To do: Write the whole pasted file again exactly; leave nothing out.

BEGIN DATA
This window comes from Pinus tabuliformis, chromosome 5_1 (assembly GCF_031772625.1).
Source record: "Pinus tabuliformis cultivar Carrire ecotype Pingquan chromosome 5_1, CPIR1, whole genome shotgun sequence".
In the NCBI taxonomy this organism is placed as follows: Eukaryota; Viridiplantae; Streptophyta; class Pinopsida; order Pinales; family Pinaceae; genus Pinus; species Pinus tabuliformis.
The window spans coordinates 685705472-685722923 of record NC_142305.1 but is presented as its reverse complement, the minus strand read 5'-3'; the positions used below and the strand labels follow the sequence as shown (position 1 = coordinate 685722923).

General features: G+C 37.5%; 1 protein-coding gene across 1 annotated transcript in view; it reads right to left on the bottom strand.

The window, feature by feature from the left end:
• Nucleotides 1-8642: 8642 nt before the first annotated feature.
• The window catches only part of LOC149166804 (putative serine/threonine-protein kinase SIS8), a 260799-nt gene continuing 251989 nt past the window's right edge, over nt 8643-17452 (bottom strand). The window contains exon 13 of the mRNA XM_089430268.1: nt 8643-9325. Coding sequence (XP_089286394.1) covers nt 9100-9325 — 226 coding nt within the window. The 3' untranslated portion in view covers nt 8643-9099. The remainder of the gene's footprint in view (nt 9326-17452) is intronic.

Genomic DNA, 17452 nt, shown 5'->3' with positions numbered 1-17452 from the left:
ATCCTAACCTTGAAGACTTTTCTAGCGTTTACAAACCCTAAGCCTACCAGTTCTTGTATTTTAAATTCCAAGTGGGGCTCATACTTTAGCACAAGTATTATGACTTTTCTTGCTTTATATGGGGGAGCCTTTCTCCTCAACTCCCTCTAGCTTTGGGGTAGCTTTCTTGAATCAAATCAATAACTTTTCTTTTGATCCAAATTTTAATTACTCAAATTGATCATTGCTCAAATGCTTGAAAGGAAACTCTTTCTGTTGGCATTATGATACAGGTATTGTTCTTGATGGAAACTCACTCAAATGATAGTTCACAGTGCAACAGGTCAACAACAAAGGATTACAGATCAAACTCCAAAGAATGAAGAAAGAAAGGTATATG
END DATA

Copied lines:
This window comes from Pinus tabuliformis, chromosome 5_1 (assembly GCF_031772625.1).
Source record: "Pinus tabuliformis cultivar Carrire ecotype Pingquan chromosome 5_1, CPIR1, whole genome shotgun sequence".
In the NCBI taxonomy this organism is placed as follows: Eukaryota; Viridiplantae; Streptophyta; class Pinopsida; order Pinales; family Pinaceae; genus Pinus; species Pinus tabuliformis.
The window spans coordinates 685705472-685722923 of record NC_142305.1 but is presented as its reverse complement, the minus strand read 5'-3'; the positions used below and the strand labels follow the sequence as shown (position 1 = coordinate 685722923).

General features: G+C 37.5%; 1 protein-coding gene across 1 annotated transcript in view; it reads right to left on the bottom strand.

The window, feature by feature from the left end:
• Nucleotides 1-8642: 8642 nt before the first annotated feature.
• The window catches only part of LOC149166804 (putative serine/threonine-protein kinase SIS8), a 260799-nt gene continuing 251989 nt past the window's right edge, over nt 8643-17452 (bottom strand). The window contains exon 13 of the mRNA XM_089430268.1: nt 8643-9325. Coding sequence (XP_089286394.1) covers nt 9100-9325 — 226 coding nt within the window. The 3' untranslated portion in view covers nt 8643-9099. The remainder of the gene's footprint in view (nt 9326-17452) is intronic.

Genomic DNA, 17452 nt, shown 5'->3' with positions numbered 1-17452 from the left:
ATCCTAACCTTGAAGACTTTTCTAGCGTTTACAAACCCTAAGCCTACCAGTTCTTGTATTTTAAATTCCAAGTGGGGCTCATACTTTAGCACAAGTATTATGACTTTTCTTGCTTTATATGGGGGAGCCTTTCTCCTCAACTCCCTCTAGCTTTGGGGTAGCTTTCTTGAATCAAATCAATAACTTTTCTTTTGATCCAAATTTTAATTACTCAAATTGATCATTGCTCAAATGCTTGAAAGGAAACTCTTTCTGTTGGCATTATGATACAGGTATTGTTCTTGATGGAAACTCACTCAAATGATAGTTCACAGTGCAACAGGTCAACAACAAAGGATTACAGATCAAACTCCAAAGAATGAAGAAAGAAAGGTATATG